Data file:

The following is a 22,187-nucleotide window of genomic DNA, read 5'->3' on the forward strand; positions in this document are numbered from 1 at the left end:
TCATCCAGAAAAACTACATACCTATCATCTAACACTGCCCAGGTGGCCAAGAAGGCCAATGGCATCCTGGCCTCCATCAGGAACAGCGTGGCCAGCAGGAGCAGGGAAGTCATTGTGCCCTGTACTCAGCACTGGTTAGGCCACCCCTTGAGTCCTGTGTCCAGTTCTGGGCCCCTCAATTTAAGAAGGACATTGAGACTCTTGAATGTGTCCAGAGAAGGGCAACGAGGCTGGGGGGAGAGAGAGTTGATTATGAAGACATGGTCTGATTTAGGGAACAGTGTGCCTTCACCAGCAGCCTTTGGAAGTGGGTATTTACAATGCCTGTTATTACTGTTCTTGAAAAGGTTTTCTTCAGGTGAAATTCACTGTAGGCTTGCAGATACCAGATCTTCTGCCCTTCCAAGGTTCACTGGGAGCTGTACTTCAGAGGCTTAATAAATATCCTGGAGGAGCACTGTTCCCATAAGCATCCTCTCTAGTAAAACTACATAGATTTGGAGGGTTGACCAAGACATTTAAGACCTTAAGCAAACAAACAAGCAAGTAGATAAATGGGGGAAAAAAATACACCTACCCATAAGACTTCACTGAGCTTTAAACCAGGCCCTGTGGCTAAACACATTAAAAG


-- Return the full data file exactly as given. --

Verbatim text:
The following is a 22,187-nucleotide window of genomic DNA, read 5'->3' on the forward strand; positions in this document are numbered from 1 at the left end:
TCATCCAGAAAAACTACATACCTATCATCTAACACTGCCCAGGTGGCCAAGAAGGCCAATGGCATCCTGGCCTCCATCAGGAACAGCGTGGCCAGCAGGAGCAGGGAAGTCATTGTGCCCTGTACTCAGCACTGGTTAGGCCACCCCTTGAGTCCTGTGTCCAGTTCTGGGCCCCTCAATTTAAGAAGGACATTGAGACTCTTGAATGTGTCCAGAGAAGGGCAACGAGGCTGGGGGGAGAGAGAGTTGATTATGAAGACATGGTCTGATTTAGGGAACAGTGTGCCTTCACCAGCAGCCTTTGGAAGTGGGTATTTACAATGCCTGTTATTACTGTTCTTGAAAAGGTTTTCTTCAGGTGAAATTCACTGTAGGCTTGCAGATACCAGATCTTCTGCCCTTCCAAGGTTCACTGGGAGCTGTACTTCAGAGGCTTAATAAATATCCTGGAGGAGCACTGTTCCCATAAGCATCCTCTCTAGTAAAACTACATAGATTTGGAGGGTTGACCAAGACATTTAAGACCTTAAGCAAACAAACAAGCAAGTAGATAAATGGGGGAAAAAAATACACCTACCCATAAGACTTCACTGAGCTTTAAACCAGGCCCTGTGGCTAAACACATTAAAAG